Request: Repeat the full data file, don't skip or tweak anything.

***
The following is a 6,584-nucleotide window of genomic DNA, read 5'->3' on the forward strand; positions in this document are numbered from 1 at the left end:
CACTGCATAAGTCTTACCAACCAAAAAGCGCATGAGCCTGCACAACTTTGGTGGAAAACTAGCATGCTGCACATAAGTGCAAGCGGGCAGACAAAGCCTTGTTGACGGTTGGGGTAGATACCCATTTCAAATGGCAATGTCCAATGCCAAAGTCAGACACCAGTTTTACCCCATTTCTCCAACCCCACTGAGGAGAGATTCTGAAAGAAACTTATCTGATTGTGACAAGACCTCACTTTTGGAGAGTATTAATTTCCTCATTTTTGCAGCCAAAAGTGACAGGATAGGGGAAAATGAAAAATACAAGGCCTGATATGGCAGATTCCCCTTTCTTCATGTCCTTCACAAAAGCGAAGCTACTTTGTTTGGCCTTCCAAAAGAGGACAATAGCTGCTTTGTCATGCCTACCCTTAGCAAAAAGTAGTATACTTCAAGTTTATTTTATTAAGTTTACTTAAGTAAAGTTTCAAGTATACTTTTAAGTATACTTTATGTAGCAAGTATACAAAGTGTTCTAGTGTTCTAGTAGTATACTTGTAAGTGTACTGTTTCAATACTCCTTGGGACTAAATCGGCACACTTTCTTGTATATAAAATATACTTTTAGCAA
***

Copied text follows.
The following is a 6,584-nucleotide window of genomic DNA, read 5'->3' on the forward strand; positions in this document are numbered from 1 at the left end:
CACTGCATAAGTCTTACCAACCAAAAAGCGCATGAGCCTGCACAACTTTGGTGGAAAACTAGCATGCTGCACATAAGTGCAAGCGGGCAGACAAAGCCTTGTTGACGGTTGGGGTAGATACCCATTTCAAATGGCAATGTCCAATGCCAAAGTCAGACACCAGTTTTACCCCATTTCTCCAACCCCACTGAGGAGAGATTCTGAAAGAAACTTATCTGATTGTGACAAGACCTCACTTTTGGAGAGTATTAATTTCCTCATTTTTGCAGCCAAAAGTGACAGGATAGGGGAAAATGAAAAATACAAGGCCTGATATGGCAGATTCCCCTTTCTTCATGTCCTTCACAAAAGCGAAGCTACTTTGTTTGGCCTTCCAAAAGAGGACAATAGCTGCTTTGTCATGCCTACCCTTAGCAAAAAGTAGTATACTTCAAGTTTATTTTATTAAGTTTACTTAAGTAAAGTTTCAAGTATACTTTTAAGTATACTTTATGTAGCAAGTATACAAAGTGTTCTAGTGTTCTAGTAGTATACTTGTAAGTGTACTGTTTCAATACTCCTTGGGACTAAATCGGCACACTTTCTTGTATATAAAATATACTTTTAGCAA